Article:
Find the introduction here.
In the previous post I explained the schematics of the different modules of the computer. Based on those, I made a PCB (printed circuit board). You can click the images to zoom in.
As you can see, the board is quite cramped. I wanted to reduce the board size as much as possible to save costs and make it more portable. This made signal routing quite challenging, as the through-hole component pads (green) don’t leave a lot of room for the over 2000 wire connections required. I also fit it all into 2 layers (top and bottom), I didn’t want to use a 4-layer PCB as it’s significantly more expensive and I believed that it could be done with just 2. It seems that I was right.
The total board size is 31.5 x 16.1 cm (12.4 x 6.4 inches), which is a lot smaller than I initially expected, considering the breadboard prototype was about 40 x 40 cm (15.7 x 15.7 inches).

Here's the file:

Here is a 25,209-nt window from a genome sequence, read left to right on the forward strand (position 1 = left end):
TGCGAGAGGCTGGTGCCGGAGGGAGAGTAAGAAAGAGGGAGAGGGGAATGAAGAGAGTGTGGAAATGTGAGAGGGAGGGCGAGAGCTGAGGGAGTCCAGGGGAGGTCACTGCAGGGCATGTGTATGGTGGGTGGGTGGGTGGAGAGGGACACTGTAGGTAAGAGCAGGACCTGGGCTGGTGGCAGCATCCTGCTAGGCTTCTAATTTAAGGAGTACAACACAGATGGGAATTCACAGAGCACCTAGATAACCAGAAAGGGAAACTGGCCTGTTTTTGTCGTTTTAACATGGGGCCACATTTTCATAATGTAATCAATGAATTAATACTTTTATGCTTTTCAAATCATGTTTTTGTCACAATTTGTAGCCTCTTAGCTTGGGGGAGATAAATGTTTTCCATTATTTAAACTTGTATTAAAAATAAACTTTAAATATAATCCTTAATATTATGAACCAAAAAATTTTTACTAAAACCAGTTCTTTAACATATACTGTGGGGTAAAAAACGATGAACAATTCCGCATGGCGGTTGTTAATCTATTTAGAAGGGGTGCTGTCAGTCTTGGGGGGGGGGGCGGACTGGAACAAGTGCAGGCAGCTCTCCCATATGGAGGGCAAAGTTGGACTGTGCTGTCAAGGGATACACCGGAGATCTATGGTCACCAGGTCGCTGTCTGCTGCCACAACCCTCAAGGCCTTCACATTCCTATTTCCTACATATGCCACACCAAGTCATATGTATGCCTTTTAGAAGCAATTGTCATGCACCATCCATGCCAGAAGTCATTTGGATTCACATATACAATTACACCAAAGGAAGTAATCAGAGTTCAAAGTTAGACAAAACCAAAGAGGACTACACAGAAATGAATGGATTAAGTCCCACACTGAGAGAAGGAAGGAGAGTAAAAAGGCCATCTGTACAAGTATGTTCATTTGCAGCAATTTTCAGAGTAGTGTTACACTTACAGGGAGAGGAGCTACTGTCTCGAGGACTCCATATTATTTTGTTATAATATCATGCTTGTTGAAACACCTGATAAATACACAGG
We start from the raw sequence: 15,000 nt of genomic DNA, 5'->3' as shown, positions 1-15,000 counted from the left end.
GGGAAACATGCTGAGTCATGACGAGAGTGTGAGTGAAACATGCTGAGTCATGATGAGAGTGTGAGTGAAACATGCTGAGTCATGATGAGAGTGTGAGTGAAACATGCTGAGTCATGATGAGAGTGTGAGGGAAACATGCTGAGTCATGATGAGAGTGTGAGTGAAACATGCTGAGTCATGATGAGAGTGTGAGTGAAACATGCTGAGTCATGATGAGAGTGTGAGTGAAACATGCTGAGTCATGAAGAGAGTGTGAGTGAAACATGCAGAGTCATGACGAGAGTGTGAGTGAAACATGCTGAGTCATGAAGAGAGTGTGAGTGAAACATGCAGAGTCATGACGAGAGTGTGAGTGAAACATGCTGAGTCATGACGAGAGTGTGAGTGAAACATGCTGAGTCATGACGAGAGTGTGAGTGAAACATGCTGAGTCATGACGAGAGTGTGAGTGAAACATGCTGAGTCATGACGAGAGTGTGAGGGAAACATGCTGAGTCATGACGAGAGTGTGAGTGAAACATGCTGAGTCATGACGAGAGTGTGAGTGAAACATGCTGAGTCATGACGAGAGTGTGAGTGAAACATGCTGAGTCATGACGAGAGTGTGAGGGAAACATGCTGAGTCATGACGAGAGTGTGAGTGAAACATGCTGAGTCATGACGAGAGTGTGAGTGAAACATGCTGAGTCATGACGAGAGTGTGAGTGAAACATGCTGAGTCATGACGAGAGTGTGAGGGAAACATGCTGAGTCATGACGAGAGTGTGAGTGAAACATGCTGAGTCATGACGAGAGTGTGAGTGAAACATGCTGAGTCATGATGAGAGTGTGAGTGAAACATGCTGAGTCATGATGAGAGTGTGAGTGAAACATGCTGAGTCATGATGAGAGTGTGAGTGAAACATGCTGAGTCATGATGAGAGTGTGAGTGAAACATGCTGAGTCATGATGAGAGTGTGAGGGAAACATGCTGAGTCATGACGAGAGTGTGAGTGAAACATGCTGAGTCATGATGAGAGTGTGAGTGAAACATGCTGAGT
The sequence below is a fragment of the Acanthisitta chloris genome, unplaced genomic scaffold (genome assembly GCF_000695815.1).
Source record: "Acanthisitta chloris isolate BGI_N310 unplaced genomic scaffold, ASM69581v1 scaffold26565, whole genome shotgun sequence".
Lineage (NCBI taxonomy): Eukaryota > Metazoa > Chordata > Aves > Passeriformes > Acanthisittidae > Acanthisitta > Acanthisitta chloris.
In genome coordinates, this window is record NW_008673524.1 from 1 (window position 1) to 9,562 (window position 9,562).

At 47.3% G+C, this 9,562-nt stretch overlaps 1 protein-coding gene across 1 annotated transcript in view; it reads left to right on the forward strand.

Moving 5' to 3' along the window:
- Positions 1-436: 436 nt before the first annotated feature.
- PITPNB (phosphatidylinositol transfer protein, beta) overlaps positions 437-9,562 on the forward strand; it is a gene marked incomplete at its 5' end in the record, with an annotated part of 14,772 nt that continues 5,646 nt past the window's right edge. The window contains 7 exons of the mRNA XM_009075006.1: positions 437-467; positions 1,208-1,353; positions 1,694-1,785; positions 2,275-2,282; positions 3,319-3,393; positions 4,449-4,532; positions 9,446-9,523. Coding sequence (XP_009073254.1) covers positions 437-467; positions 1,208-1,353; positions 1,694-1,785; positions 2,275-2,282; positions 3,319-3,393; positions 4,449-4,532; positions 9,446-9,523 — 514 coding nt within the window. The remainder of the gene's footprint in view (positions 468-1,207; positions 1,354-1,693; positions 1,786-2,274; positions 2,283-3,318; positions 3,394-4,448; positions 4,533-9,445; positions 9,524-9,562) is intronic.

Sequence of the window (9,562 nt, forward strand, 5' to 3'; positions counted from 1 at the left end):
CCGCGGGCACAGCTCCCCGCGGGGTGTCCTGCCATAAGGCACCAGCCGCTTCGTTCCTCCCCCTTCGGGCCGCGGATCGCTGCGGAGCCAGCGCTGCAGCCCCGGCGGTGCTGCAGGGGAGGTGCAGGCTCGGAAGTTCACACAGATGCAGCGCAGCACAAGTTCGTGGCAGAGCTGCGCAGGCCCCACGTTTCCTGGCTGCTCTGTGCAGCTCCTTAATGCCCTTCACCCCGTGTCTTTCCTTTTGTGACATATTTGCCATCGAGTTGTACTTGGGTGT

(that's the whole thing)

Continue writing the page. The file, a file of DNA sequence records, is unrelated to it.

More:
I wanted to keep the individual modules visually separated on the board to show how the computer is made of these somewhat independent pieces working together. I went through multiple layout iterations for each module to make it stand out as a separate entity but still fit in well with the other modules. Additionally I added some thick lines on the silkscreen as rough outlines between the modules and labeled them all. The LEDs are also arranged in nice bit strings in the correct reading order and labeled if necessary.
Here’s the raw PCB, fresh from the friendly neighborhood chinese factory:
And here are some impressions from the assembly process:
The assembly was surprisingly fast, it only took about a week. Most of it was rather repetitive, soldering thousands of component pins, but seeing it come together felt great anyway.
Now that the PCB was assembled, there was still one thing missing for the computer to work: Programming the instruction behaviour. This is what we will look at next.